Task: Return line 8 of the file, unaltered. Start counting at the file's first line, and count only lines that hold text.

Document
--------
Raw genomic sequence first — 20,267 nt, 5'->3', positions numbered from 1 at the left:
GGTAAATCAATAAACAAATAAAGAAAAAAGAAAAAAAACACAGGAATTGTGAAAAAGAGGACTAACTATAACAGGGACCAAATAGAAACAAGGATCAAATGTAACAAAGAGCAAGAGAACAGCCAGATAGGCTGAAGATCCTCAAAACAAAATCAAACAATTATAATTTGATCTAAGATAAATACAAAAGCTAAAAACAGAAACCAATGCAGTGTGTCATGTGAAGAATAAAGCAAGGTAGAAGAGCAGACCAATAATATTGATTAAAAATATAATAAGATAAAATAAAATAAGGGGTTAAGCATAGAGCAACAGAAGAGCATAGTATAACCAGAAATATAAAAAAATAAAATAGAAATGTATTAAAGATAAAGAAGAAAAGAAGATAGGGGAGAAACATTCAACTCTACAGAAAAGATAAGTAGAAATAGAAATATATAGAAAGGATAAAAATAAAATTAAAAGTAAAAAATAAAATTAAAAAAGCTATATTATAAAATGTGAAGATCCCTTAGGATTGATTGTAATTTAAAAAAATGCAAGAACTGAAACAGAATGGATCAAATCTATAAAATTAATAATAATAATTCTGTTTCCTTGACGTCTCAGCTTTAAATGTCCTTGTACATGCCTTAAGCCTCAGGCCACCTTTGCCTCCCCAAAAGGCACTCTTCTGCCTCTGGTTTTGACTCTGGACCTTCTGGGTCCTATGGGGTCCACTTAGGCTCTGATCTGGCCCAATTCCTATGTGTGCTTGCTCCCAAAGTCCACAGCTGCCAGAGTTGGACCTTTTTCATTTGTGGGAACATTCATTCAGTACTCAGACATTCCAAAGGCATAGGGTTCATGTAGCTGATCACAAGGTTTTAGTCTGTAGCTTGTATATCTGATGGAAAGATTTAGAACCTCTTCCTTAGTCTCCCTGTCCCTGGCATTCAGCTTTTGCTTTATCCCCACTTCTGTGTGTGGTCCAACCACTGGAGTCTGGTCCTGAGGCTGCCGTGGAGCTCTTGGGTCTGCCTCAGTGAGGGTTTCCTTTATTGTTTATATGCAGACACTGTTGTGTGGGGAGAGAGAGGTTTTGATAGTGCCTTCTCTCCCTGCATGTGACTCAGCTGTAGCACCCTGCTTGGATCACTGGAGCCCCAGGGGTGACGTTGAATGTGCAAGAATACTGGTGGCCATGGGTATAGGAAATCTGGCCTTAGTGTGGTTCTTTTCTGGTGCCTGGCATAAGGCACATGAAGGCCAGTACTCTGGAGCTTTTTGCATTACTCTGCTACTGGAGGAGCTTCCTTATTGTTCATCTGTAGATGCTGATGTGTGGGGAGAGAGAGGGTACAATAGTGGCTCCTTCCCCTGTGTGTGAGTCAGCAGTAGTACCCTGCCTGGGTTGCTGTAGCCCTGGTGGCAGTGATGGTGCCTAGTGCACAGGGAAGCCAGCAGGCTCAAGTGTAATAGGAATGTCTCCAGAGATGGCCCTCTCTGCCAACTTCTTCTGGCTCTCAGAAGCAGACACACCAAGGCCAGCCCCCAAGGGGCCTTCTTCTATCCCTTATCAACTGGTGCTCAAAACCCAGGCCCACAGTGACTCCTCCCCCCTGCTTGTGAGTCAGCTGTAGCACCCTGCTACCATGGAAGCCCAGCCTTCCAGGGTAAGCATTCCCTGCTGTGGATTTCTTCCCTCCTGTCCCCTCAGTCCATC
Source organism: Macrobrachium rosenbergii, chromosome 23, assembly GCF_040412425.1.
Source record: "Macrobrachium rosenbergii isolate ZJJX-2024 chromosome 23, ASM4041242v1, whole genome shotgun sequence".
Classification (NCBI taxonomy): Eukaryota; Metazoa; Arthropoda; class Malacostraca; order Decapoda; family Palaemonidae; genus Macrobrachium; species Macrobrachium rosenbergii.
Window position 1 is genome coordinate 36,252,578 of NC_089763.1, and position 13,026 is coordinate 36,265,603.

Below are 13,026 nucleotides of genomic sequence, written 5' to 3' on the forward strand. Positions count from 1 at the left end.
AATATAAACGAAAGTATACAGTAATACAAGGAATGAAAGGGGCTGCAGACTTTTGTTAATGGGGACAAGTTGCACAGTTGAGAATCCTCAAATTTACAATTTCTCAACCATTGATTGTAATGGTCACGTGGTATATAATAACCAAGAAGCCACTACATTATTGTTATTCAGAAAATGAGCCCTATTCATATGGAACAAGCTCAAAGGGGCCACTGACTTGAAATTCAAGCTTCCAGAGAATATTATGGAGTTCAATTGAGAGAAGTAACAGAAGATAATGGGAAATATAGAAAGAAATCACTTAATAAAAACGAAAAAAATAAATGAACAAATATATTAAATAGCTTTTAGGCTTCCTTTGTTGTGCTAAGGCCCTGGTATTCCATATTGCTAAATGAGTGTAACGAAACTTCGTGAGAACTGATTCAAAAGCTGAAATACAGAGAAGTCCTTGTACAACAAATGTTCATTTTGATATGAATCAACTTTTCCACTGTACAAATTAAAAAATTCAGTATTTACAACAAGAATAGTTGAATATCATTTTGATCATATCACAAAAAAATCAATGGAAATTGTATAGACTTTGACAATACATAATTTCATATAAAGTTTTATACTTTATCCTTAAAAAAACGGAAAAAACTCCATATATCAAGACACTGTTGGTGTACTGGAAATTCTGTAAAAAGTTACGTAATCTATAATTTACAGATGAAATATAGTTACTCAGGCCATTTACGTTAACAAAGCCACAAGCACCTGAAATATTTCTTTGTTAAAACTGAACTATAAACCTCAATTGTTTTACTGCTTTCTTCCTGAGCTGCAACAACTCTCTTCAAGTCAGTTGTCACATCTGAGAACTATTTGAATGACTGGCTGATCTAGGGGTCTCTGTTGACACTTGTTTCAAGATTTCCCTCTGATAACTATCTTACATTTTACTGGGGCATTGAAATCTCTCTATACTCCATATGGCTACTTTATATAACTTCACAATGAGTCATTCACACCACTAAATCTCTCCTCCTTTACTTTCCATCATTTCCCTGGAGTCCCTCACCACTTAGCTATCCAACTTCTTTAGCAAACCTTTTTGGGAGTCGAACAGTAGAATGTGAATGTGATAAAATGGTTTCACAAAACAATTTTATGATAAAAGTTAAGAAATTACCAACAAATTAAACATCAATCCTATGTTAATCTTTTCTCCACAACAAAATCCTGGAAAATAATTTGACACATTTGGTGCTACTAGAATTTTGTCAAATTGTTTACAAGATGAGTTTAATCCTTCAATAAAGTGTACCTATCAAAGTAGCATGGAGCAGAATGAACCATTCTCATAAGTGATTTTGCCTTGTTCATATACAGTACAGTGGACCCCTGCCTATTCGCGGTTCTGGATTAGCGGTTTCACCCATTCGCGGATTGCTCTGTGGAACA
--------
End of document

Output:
AATATAAACGAAAGTATACAGTAATACAAGGAATGAAAGGGGCTGCAGACTTTTGTTAATGGGGACAAGTTGCACAGTTGAGAATCCTCAAATTTACAATTTCTCAACCATTGATTGTAATGGTCACGTGGTATATAATAACCAAGAAGCCACTACATTATTGTTATTCAGAAAATGAGCCCTATTCATATGGAACAAGCTCAAAGGGGCCACTGACTTGAAATTCAAGCTTCCAGAGAATATTATGGAGTTCAATTGAGAGAAGTAACAGAAGATAATGGGAAATATAGAAAGAAATCACTTAATAAAAACGAAAAAAATAAATGAACAAATATATTAAATAGCTTTTAGGCTTCCTTTGTTGTGCTAAGGCCCTGGTATTCCATATTGCTAAATGAGTGTAACGAAACTTCGTGAGAACTGATTCAAAAGCTGAAATACAGAGAAGTCCTTGTACAACAAATGTTCATTTTGATATGAATCAACTTTTCCACTGTACAAATTAAAAAATTCAGTATTTACAACAAGAATAGTTGAATATCATTTTGATCATATCACAAAAAAATCAATGGAAATTGTATAGACTTTGACAATACATAATTTCATATAAAGTTTTATACTTTATCCTTAAAAAAACGGAAAAAACTCCATATATCAAGACACTGTTGGTGTACTGGAAATTCTGTAAAAAGTTACGTAATCTATAATTTACAGATGAAATATAGTTACTCAGGCCATTTACGTTAACAAAGCCACAAGCACCTGAAATATTTCTTTGTTAAAACTGAACTATAAACCTCAATTGTTTTACTGCTTTCTTCCTGAGCTGCAACAACTCTCTTCAAGTCAGTTGTCACATCTGAGAACTATTTGAATGACTGGCTGATCTAGGGGTCTCTGTTGACACTTGTTTCAAGATTTCCCTCTGATAACTATCTTACATTTTACTGGGGCATTGAAATCTCTCTATACTCCATATGGCTACTTTATATAACTTCACAATGAGTCATTCACACCACTAAATCTCTCCTCCTTTACTTTCCATCATTTCCCTGGAGTCCCTCACCACTTAGCTATCCAACTTCTTTAGCAAACCTTTTTGGGAGTCGAACAGTAGAATGTGAATGTGATAAAATGGTTTCACAAAACAATTTTATGATAAAAGTTAAGAAATTACCAACAAATTAAACATCAATCCTATGTTAATCTTTTCTCCACAACAAAATCCTGGAAAATAATTTGACACATTTGGTGCTACTAGAATTTTGTCAAATTGTTTACAAGATGAGTTTAATCCTTCAATAAAGTGTACCTATCAAAGTAGCATGGAGCAGAATGAACCATTCTCATAAGTGATTTTGCCTTGTTCATATACAGTACAGTGGACCCCTGCCTATTCGCGGTTCTGGATTAGCGGTTTCACCCATTCGCGGATTGCTCTGTGGAACA